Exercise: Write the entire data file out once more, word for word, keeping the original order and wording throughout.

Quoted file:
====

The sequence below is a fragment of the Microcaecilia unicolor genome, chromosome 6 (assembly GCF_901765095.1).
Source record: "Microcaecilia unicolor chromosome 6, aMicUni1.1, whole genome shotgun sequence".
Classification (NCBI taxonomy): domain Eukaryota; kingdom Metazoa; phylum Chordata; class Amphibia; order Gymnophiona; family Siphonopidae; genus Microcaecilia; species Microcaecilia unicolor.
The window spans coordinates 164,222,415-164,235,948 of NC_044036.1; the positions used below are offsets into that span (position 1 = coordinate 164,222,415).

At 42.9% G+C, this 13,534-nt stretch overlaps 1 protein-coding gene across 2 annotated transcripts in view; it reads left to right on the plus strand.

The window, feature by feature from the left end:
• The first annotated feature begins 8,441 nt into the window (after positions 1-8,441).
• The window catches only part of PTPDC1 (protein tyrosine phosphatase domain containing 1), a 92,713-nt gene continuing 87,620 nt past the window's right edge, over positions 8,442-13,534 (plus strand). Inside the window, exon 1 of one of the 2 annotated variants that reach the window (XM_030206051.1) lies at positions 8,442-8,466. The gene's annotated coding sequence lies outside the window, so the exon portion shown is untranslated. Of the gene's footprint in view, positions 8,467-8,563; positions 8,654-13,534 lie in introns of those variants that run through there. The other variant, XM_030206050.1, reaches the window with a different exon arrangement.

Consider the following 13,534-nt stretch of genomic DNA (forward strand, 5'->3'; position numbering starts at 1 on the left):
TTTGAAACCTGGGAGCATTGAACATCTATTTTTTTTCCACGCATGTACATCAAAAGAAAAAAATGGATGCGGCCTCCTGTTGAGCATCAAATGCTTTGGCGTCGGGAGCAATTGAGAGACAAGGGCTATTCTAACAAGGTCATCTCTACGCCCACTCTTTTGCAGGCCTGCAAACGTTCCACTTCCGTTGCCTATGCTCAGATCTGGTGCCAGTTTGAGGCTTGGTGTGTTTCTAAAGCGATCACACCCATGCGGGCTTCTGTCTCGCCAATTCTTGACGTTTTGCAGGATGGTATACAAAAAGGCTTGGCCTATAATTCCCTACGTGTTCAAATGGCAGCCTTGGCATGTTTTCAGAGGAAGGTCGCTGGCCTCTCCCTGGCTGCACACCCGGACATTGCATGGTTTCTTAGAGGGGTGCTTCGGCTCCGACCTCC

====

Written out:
The sequence below is a fragment of the Microcaecilia unicolor genome, chromosome 6 (assembly GCF_901765095.1).
Source record: "Microcaecilia unicolor chromosome 6, aMicUni1.1, whole genome shotgun sequence".
Classification (NCBI taxonomy): domain Eukaryota; kingdom Metazoa; phylum Chordata; class Amphibia; order Gymnophiona; family Siphonopidae; genus Microcaecilia; species Microcaecilia unicolor.
The window spans coordinates 164,222,415-164,235,948 of NC_044036.1; the positions used below are offsets into that span (position 1 = coordinate 164,222,415).

At 42.9% G+C, this 13,534-nt stretch overlaps 1 protein-coding gene across 2 annotated transcripts in view; it reads left to right on the plus strand.

The window, feature by feature from the left end:
• The first annotated feature begins 8,441 nt into the window (after positions 1-8,441).
• The window catches only part of PTPDC1 (protein tyrosine phosphatase domain containing 1), a 92,713-nt gene continuing 87,620 nt past the window's right edge, over positions 8,442-13,534 (plus strand). Inside the window, exon 1 of one of the 2 annotated variants that reach the window (XM_030206051.1) lies at positions 8,442-8,466. The gene's annotated coding sequence lies outside the window, so the exon portion shown is untranslated. Of the gene's footprint in view, positions 8,467-8,563; positions 8,654-13,534 lie in introns of those variants that run through there. The other variant, XM_030206050.1, reaches the window with a different exon arrangement.

Consider the following 13,534-nt stretch of genomic DNA (forward strand, 5'->3'; position numbering starts at 1 on the left):
TTTGAAACCTGGGAGCATTGAACATCTATTTTTTTTCCACGCATGTACATCAAAAGAAAAAAATGGATGCGGCCTCCTGTTGAGCATCAAATGCTTTGGCGTCGGGAGCAATTGAGAGACAAGGGCTATTCTAACAAGGTCATCTCTACGCCCACTCTTTTGCAGGCCTGCAAACGTTCCACTTCCGTTGCCTATGCTCAGATCTGGTGCCAGTTTGAGGCTTGGTGTGTTTCTAAAGCGATCACACCCATGCGGGCTTCTGTCTCGCCAATTCTTGACGTTTTGCAGGATGGTATACAAAAAGGCTTGGCCTATAATTCCCTACGTGTTCAAATGGCAGCCTTGGCATGTTTTCAGAGGAAGGTCGCTGGCCTCTCCCTGGCTGCACACCCGGACATTGCATGGTTTCTTAGAGGGGTGCTTCGGCTCCGACCTCC